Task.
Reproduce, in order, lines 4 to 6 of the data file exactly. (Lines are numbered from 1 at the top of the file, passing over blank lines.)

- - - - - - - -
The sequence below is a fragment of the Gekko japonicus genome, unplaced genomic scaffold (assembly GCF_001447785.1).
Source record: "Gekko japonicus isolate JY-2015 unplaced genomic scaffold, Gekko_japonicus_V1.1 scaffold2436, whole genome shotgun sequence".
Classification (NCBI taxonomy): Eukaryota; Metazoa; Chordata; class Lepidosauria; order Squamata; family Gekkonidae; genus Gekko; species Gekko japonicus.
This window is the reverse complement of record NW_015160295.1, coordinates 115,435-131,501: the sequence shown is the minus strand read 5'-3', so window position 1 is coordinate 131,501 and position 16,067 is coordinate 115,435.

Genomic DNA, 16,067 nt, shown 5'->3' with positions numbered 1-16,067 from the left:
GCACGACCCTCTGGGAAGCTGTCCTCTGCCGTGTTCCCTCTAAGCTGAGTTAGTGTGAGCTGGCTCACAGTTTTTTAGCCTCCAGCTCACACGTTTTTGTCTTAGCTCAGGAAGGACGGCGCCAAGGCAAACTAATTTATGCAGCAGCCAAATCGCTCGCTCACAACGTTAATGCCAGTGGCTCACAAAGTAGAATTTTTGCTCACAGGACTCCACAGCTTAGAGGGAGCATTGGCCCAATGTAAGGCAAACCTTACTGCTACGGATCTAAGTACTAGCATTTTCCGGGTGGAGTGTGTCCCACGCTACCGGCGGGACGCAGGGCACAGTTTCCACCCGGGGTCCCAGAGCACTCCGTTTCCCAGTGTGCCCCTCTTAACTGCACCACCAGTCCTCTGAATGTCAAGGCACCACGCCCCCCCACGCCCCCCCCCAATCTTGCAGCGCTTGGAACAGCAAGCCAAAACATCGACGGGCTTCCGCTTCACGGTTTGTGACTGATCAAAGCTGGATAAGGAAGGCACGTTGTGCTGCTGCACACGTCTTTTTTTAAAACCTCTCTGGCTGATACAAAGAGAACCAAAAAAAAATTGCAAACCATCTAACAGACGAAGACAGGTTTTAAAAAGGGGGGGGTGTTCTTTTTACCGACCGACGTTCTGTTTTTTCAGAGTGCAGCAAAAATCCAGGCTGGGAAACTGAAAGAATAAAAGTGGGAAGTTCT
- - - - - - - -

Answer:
This window is the reverse complement of record NW_015160295.1, coordinates 115,435-131,501: the sequence shown is the minus strand read 5'-3', so window position 1 is coordinate 131,501 and position 16,067 is coordinate 115,435.

Genomic DNA, 16,067 nt, shown 5'->3' with positions numbered 1-16,067 from the left:
GCACGACCCTCTGGGAAGCTGTCCTCTGCCGTGTTCCCTCTAAGCTGAGTTAGTGTGAGCTGGCTCACAGTTTTTTAGCCTCCAGCTCACACGTTTTTGTCTTAGCTCAGGAAGGACGGCGCCAAGGCAAACTAATTTATGCAGCAGCCAAATCGCTCGCTCACAACGTTAATGCCAGTGGCTCACAAAGTAGAATTTTTGCTCACAGGACTCCACAGCTTAGAGGGAGCATTGGCCCAATGTAAGGCAAACCTTACTGCTACGGATCTAAGTACTAGCATTTTCCGGGTGGAGTGTGTCCCACGCTACCGGCGGGACGCAGGGCACAGTTTCCACCCGGGGTCCCAGAGCACTCCGTTTCCCAGTGTGCCCCTCTTAACTGCACCACCAGTCCTCTGAATGTCAAGGCACCACGCCCCCCCACGCCCCCCCCCAATCTTGCAGCGCTTGGAACAGCAAGCCAAAACATCGACGGGCTTCCGCTTCACGGTTTGTGACTGATCAAAGCTGGATAAGGAAGGCACGTTGTGCTGCTGCACACGTCTTTTTTTAAAACCTCTCTGGCTGATACAAAGAGAACCAAAAAAAAATTGCAAACCATCTAACAGACGAAGACAGGTTTTAAAAAGGGGGGGGTGTTCTTTTTACCGACCGACGTTCTGTTTTTTCAGAGTGCAGCAAAAATCCAGGCTGGGAAACTGAAAGAATAAAAGTGGGAAGTTCT